Adam Baillie : Pressing his case for Scotland 2023

January 15, 2021

When you’re 18, the world is your oyster.

It’s the time of life when you’re finishing school, and. setting forth into the big world to pursue your dreams.

Lawn Bowler Adam Baillie turned 18 just a few months ago.

He’s now completing his schooling at Massey High School, and looking forward to a 2-year stint at the Building Trades Academy at Massey in Auckland, to pursue his dream of becoming a builder.

Adam’s also just completed playing in the Burnside Under 26 Singles Tournament in Christchurch, surprising himself (and no doubt many others) by coming runner-up.  As a result of his performance, he is looking forward to fulfilling a dream to take up an invitation to play with Anthony Oullett in the Stewart Buttar Pairs at Burnside in January.

Great dreams for any 18 year old.

But what’s particularly special about Adam and his dreams is that he was born profoundly deaf, and has received a cochlear implant to help with his impairment.

While deafness doesn’t disable Adam’s bowling arm (and his builder’s arm for that matter), it does make communicating with coaches, umpires and markers challenging, not to mention other members of his team.

“Although in some ways, I think it helps me,” he says, “It allows me to concentrate on the game more.”

Adam’s great aunty, Judy Boag, introduced him to the game when he went to stay with her in Kerikeri during the school holidays. “She encouraged me to take it up, so I joined the Papakura Bowling Club near to where I lived.”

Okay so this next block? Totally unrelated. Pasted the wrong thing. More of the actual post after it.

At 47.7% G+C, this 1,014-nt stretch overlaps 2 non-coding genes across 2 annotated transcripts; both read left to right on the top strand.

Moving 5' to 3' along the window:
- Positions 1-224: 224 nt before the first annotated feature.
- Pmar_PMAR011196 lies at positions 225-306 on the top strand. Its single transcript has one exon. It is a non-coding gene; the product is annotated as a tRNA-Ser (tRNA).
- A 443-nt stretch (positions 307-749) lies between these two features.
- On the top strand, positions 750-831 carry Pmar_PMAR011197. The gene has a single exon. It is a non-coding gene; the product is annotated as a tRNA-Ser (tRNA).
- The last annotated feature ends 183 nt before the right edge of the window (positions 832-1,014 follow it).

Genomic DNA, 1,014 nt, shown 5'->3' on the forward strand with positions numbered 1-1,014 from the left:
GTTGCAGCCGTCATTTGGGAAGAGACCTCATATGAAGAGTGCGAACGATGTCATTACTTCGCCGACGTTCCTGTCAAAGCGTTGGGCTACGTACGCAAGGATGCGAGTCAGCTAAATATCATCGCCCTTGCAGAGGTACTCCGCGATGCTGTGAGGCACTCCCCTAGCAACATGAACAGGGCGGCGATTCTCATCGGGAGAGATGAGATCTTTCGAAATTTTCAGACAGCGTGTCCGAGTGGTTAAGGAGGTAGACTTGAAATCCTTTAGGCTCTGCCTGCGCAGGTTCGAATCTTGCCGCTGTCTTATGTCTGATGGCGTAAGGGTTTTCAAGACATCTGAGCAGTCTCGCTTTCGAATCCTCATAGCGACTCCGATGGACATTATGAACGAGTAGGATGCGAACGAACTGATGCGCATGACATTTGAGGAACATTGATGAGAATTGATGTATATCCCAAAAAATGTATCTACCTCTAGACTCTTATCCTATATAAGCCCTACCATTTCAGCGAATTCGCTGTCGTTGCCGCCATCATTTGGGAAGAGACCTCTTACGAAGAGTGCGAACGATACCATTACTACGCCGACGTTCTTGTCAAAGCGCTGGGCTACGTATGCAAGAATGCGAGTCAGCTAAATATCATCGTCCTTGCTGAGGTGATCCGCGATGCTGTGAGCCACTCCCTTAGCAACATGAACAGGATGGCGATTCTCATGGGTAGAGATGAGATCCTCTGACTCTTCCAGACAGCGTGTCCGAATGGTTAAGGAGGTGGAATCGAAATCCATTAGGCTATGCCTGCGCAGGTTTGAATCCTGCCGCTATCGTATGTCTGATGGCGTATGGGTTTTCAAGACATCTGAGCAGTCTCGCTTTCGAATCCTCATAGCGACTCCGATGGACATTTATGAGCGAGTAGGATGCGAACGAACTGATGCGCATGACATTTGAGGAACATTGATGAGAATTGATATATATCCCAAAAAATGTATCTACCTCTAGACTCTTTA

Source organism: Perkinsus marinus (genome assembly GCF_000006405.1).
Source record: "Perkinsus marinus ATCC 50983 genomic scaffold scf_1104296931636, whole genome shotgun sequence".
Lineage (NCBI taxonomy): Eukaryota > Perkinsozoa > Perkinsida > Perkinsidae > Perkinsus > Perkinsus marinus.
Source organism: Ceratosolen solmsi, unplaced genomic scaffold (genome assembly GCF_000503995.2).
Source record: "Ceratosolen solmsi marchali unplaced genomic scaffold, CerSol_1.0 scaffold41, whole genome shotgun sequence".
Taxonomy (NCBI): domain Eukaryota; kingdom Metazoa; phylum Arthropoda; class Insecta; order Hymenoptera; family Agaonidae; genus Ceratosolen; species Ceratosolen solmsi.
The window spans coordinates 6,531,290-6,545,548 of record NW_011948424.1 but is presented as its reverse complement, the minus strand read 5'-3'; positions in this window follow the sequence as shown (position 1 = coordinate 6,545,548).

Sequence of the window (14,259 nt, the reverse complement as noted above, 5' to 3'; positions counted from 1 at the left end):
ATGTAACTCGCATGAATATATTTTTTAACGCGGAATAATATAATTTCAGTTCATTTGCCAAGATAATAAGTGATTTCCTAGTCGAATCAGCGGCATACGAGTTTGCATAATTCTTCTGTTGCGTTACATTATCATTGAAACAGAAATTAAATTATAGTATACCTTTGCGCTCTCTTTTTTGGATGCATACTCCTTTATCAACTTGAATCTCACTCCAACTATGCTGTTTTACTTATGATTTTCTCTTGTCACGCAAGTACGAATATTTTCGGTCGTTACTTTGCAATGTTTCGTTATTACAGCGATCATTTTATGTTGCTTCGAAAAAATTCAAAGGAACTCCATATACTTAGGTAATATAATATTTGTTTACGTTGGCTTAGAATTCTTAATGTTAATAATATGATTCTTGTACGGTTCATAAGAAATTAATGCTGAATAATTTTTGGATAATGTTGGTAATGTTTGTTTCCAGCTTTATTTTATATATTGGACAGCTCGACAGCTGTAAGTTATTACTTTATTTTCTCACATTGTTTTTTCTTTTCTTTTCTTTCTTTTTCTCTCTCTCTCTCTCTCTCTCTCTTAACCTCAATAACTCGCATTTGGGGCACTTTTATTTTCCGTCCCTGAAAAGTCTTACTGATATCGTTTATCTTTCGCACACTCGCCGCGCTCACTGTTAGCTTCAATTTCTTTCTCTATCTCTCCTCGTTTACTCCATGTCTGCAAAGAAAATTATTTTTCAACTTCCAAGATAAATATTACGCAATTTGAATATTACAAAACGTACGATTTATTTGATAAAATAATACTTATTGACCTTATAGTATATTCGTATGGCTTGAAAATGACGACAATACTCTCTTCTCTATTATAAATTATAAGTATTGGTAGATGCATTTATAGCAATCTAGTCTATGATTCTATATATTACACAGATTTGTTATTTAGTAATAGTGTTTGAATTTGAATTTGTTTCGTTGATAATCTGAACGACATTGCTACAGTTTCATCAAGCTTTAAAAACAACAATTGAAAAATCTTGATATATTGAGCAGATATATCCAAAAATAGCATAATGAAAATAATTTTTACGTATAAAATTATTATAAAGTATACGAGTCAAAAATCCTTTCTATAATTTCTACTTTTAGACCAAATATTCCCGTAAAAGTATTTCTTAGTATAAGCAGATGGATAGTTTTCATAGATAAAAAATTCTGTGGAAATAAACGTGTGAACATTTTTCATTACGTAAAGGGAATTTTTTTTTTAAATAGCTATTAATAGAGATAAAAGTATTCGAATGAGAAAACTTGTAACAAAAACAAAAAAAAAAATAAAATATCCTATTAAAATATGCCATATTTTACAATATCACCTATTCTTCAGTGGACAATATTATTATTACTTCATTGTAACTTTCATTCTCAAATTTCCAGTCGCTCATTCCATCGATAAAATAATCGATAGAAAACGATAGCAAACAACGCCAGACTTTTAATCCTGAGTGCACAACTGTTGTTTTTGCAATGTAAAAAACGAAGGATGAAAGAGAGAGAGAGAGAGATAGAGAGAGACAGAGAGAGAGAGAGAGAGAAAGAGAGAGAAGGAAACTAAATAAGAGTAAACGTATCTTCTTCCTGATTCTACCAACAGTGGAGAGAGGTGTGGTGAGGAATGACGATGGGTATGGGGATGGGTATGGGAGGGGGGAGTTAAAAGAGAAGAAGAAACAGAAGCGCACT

“Since then, I’ve joined Point Chevalier Bowling Club.  It’ll be closer to where I’m studying at the Building Trades Academy next year.  Plus it will provide a lot more younger competition.”

In the three years Adam has been playing bowls, he’s already made a name for himself.  Not just in the deaf bowls community, but in mainstream open tournaments.

He was a Counties-Manukau Centre Junior Rep in 2019/2020, becoming a Men’s Open Rep as well in the same season.  He was third in the Nation Secondary Schools Singles, and won the Auckland Secondary Schools Pairs in February this year (the National Finals were not played because of COVID).

He won the Counties-Manukau Centre 1-5 Pairs in 2019/2020. And won the Men’s Singles at the New Zealand Deaf Lawn Bowls National Tournament in 2019.  He was in the Papakura team which won the National Bowls3Five competition earlier this year.

At club level, Adam has won the 1-5 Singles three times, the Men’s Pairs and the Men’s Fours.

“But my big dream is to represent New Zealand in the 9th World Deaf Bowls in Scotland in 2023.  And while my preference is to play in mainstream tournaments, it’s an opportunity to represent New Zealand which I can’t turn my back on.”

At the rate Adam’s game is improving, Scotland seems a distinct possibility.

“I need to work on my mental game as well,” he says. “It was really nerve-wracking playing such strong opponents in the Burnside Under 26’s, and if I’m lucky enough to get to compete in Scotland, I need to get those nerves under control.”

If anyone can, Adam can.

He’s had to battle with a lifetime of impaired hearing in a hearing-centric world.  Anyone with enough grit to do that can surely put up with anything a few deaf Scots, Poms, Aussies and others might throw at him on the green.

Meantime, make sure you keep an eye out for this future star.